These considerations underlie the Court’s long-standing recognition that “any policy toward aliens is vitally and intricately interwoven with contemporaneous policies in regard to the conduct of foreign relations, the war power, and the maintenance of a republican form of government. Such matters are so exclusively entrusted to the political branches of government as to be largely immune from judicial inquiry or interference.” Harisiades v. Shaughnessy, 342 U.S. 580, 588-89 (1952); see also Reno v. American-Arab Comm., 119 S. Ct. 936, 947 (1999). Though it may be “error to suppose that every case or controversy which touches foreign relations lies beyond judicial cognizance,” Baker v. Carr, 369 U.S. 186, 211 (1962), it is nevertheless “not within the province of any court, unless expressly authorized by law, to review the determination of the political branch of the Government to exclude a given alien.” United States ex rel. Knauff v. Shaughnessy, 338 U.S. 537, 543 (1950).8
In view of the political nature of visa determinations and of the lack of any statute expressly authorizing judicial review of consular officers’ actions, courts have applied what has become known as the doctrine of consular nonreviewability.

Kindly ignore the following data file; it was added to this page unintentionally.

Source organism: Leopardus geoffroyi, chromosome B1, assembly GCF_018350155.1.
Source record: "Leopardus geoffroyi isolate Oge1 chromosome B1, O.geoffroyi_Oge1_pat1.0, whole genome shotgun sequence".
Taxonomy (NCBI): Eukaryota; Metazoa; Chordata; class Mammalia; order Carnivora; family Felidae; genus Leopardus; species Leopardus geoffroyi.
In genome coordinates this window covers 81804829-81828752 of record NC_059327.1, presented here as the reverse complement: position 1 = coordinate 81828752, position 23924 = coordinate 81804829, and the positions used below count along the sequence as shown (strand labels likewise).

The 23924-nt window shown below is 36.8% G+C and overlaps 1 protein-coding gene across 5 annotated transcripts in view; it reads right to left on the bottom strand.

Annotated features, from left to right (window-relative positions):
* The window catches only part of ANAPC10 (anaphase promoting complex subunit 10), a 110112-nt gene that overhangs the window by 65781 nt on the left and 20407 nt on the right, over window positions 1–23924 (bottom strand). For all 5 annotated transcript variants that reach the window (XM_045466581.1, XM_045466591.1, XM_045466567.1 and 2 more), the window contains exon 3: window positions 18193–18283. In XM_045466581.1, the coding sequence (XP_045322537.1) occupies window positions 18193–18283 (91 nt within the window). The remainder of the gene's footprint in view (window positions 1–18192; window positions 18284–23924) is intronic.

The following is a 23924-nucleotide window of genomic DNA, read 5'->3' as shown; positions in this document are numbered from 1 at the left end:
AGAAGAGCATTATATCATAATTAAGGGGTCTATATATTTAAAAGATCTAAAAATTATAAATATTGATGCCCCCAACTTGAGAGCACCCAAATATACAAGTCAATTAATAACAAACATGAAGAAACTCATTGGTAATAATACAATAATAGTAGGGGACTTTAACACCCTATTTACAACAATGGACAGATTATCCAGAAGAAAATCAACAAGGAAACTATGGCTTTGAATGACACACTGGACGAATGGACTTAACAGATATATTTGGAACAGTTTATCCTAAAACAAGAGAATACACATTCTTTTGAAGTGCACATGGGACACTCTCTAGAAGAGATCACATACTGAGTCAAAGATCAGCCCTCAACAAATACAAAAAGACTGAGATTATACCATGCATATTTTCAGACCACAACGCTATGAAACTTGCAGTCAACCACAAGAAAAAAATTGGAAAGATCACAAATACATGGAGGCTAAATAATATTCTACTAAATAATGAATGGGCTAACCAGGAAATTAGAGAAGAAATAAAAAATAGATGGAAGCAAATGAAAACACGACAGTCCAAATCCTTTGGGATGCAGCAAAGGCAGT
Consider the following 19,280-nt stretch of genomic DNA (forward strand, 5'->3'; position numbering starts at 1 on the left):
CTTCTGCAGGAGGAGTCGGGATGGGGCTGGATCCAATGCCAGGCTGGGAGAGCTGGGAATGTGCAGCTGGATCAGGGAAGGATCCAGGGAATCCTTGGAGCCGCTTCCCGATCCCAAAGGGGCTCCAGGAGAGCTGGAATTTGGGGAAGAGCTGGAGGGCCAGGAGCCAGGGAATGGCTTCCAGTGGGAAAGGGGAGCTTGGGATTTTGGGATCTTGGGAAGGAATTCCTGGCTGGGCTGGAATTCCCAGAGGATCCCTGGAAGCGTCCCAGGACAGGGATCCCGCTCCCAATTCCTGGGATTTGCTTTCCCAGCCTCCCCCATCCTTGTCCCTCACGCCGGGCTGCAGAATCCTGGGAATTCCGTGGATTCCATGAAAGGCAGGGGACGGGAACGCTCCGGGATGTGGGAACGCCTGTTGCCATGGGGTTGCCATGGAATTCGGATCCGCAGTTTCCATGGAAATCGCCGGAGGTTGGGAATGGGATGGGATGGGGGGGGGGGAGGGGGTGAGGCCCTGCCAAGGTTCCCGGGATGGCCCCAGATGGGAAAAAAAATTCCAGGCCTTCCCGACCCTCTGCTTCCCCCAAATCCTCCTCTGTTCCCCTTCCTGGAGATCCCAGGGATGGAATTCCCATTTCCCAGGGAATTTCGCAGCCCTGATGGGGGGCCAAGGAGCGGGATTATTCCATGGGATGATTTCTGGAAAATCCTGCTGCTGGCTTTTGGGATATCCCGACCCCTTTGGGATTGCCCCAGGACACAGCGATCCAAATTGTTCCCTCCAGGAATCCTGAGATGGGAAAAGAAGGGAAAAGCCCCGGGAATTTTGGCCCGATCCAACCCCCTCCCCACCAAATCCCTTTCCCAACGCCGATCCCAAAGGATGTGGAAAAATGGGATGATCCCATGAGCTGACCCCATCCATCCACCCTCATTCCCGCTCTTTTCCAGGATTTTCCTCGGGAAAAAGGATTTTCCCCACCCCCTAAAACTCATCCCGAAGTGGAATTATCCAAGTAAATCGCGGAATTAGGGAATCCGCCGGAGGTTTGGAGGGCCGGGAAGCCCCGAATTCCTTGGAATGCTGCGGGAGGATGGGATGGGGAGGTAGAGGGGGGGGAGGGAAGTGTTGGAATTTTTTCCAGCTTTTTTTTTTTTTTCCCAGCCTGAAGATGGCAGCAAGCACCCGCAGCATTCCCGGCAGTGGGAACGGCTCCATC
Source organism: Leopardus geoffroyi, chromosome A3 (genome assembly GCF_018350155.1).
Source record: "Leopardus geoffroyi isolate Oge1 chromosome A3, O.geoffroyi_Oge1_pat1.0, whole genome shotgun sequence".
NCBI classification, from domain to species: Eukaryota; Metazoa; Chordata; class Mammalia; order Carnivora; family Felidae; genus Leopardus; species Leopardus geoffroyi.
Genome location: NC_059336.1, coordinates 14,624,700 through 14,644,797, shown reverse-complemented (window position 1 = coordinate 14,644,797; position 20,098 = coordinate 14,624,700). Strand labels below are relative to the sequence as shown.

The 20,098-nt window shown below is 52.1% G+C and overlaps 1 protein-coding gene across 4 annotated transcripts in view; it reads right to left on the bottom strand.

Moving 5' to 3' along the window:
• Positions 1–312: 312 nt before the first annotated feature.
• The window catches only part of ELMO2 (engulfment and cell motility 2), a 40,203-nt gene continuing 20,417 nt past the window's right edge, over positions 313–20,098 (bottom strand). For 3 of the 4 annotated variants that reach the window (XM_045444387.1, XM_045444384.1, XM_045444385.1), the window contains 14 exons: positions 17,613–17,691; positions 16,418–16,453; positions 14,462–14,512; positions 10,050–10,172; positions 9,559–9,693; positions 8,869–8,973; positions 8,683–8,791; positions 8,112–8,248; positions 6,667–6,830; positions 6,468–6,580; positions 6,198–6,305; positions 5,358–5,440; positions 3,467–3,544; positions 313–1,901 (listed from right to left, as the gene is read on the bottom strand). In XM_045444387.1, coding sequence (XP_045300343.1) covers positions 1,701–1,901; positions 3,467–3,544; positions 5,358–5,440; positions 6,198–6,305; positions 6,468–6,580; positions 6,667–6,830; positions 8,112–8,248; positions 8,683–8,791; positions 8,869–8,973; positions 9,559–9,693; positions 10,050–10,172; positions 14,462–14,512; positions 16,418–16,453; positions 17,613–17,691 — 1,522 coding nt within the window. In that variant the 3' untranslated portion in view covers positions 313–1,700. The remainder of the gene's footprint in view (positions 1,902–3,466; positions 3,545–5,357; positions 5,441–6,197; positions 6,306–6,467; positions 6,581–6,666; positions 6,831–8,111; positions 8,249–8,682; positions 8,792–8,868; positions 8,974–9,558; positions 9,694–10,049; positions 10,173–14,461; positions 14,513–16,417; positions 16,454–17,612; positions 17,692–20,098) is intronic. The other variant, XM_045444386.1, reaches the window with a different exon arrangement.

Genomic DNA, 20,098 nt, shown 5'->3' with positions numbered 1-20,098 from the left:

The doctrine holds that a consular official’s decision to issue or withhold a visa is not subject to judicial review, at least unless Congress says otherwise.9 For the greater part of this
And here is another point to ponder; Donald Trump did not even take this action, but rather the Director of Homeland Security did. The judges in these cases have laid all blame on Mr.Trump, using his campaign rhetoric as their guide. But as this article in The Atlantic pointed out about Barack Obama’s DAPA program:
“Here’s the thing: No one should have been confused about “whether the president had lawful authority to [promulgate DAPA].” The president did not—but that’s legally irrelevant. Obama’s legal authority is not at issue in the case. Really. Truly. Not even a little bit. Obama did not take the legally relevant action; Secretary of Homeland Security Jeh Johnson did. It’s a program of which he is the legal author and for which he, not the president, is legally accountable. Politically and institutionally, this is a critically important difference.
Johnson inferred that he had the authority to exercise this program from statutes enacted by Congress. The Homeland Security Act of 2002, for example, explicitly charges the DHS secretary with “establishing national immigration enforcement policies and priorities.” Other statutes suggest Congress approves of deferred-action policies. The arguments for and against the secretary’s use of his powers are complicated and technical, but they are arguments about statutory authority, not Article II of the Constitution or the scope of presidential prerogative. Put simply, the question is whether Johnson is reading statutes properly.”